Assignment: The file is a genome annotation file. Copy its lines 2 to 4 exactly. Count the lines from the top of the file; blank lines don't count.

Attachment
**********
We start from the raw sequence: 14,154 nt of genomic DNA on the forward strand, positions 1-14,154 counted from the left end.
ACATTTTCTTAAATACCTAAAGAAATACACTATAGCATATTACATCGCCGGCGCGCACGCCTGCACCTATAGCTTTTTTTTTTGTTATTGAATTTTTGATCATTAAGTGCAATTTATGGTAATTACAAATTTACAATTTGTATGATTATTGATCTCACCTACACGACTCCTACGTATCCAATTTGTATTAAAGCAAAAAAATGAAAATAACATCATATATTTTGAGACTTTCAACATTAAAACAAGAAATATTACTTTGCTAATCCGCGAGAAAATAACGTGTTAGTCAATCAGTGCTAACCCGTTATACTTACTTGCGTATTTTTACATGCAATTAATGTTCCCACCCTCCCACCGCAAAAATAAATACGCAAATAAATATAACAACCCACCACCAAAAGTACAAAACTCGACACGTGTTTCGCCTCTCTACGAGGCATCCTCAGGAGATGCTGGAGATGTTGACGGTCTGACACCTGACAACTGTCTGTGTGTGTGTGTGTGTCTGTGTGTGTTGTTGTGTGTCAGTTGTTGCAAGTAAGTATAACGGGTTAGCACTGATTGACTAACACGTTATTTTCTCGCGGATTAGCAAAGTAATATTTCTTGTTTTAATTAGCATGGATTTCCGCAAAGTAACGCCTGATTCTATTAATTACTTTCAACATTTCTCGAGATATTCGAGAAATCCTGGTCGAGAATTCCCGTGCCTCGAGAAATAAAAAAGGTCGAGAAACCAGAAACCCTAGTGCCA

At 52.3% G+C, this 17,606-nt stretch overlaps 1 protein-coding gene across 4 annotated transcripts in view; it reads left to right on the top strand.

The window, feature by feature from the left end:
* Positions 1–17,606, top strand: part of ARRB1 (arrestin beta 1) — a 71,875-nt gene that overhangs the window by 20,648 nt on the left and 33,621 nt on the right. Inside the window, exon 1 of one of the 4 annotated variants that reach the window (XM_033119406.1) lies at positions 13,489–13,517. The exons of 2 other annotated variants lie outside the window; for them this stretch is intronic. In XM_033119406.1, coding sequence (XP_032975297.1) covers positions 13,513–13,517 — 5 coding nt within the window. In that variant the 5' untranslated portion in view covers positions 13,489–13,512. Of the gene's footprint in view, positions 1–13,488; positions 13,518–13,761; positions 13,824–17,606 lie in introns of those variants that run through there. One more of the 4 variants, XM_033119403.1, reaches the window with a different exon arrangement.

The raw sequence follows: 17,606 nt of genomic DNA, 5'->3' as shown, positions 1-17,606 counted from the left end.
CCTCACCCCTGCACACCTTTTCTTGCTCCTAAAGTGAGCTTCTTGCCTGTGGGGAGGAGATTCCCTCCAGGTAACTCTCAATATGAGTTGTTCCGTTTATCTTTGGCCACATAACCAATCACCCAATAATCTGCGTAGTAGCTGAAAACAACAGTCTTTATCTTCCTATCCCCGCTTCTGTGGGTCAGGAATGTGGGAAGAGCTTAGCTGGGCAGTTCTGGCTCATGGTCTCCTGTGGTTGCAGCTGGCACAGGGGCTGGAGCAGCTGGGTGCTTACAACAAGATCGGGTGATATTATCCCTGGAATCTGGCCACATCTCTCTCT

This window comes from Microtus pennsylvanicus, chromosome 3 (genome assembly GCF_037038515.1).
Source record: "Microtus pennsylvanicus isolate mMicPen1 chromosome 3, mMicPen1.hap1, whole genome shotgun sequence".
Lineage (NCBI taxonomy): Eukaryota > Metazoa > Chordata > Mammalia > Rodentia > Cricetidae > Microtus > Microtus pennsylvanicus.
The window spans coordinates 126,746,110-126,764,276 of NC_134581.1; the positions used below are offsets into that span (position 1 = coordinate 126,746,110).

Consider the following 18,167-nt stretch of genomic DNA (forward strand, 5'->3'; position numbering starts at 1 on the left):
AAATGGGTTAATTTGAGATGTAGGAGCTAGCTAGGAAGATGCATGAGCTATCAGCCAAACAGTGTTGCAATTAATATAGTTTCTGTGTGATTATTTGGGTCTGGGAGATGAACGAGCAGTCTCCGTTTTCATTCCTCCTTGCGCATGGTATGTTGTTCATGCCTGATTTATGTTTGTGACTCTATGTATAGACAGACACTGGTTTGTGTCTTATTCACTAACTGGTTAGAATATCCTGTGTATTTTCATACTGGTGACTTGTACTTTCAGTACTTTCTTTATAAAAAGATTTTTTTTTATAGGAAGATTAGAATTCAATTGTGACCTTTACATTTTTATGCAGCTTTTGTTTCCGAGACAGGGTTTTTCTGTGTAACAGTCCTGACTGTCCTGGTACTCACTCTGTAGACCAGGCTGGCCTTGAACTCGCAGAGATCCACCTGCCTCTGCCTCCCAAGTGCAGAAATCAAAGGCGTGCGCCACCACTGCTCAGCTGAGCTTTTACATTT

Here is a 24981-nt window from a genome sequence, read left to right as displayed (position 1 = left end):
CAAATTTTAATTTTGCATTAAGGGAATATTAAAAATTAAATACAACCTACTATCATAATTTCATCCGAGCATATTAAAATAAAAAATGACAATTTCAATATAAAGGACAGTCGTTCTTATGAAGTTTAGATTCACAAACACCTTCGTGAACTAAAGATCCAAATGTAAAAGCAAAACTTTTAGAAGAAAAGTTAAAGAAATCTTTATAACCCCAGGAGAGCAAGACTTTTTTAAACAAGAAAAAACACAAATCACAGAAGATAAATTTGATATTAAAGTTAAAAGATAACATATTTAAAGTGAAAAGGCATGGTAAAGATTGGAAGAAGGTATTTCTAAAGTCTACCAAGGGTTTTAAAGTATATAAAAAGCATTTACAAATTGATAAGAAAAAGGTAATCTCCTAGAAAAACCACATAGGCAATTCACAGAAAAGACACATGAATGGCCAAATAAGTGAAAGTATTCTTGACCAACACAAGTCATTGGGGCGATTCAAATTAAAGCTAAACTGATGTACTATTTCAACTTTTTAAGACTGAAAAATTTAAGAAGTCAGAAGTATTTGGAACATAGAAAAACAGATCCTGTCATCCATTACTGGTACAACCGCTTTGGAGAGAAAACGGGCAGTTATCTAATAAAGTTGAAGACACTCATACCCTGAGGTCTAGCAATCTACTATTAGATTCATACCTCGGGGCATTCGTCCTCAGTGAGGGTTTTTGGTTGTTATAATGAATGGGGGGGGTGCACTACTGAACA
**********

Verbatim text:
ACATTTTCTTAAATACCTAAAGAAATACACTATAGCATATTACATCGCCGGCGCGCACGCCTGCACCTATAGCTTTTTTTTTTGTTATTGAATTTTTGATCATTAAGTGCAATTTATGGTAATTACAAATTTACAATTTGTATGATTATTGATCTCACCTACACGACTCCTACGTATCCAATTTGTATTAAAGCAAAAAAATGAAAATAACATCATATATTTTGAGACTTTCAACATTAAAACAAGAAATATTACTTTGCTAATCCGCGAGAAAATAACGTGTTAGTCAATCAGTGCTAACCCGTTATACTTACTTGCGTATTTTTACATGCAATTAATGTTCCCACCCTCCCACCGCAAAAATAAATACGCAAATAAATATAACAACCCACCACCAAAAGTACAAAACTCGACACGTGTTTCGCCTCTCTACGAGGCATCCTCAGGAGATGCTGGAGATGTTGACGGTCTGACACCTGACAACTGTCTGTGTGTGTGTGTGTGTCTGTGTGTGTTGTTGTGTGTCAGTTGTTGCAAGTAAGTATAACGGGTTAGCACTGATTGACTAACACGTTATTTTCTCGCGGATTAGCAAAGTAATATTTCTTGTTTTAATTAGCATGGATTTCCGCAAAGTAACGCCTGATTCTATTAATTACTTTCAACATTTCTCGAGATATTCGAGAAATCCTGGTCGAGAATTCCCGTGCCTCGAGAAATAAAAAAGGTCGAGAAACCAGAAACCCTAGTGCCA

At 52.3% G+C, this 17,606-nt stretch overlaps 1 protein-coding gene across 4 annotated transcripts in view; it reads left to right on the top strand.

The window, feature by feature from the left end: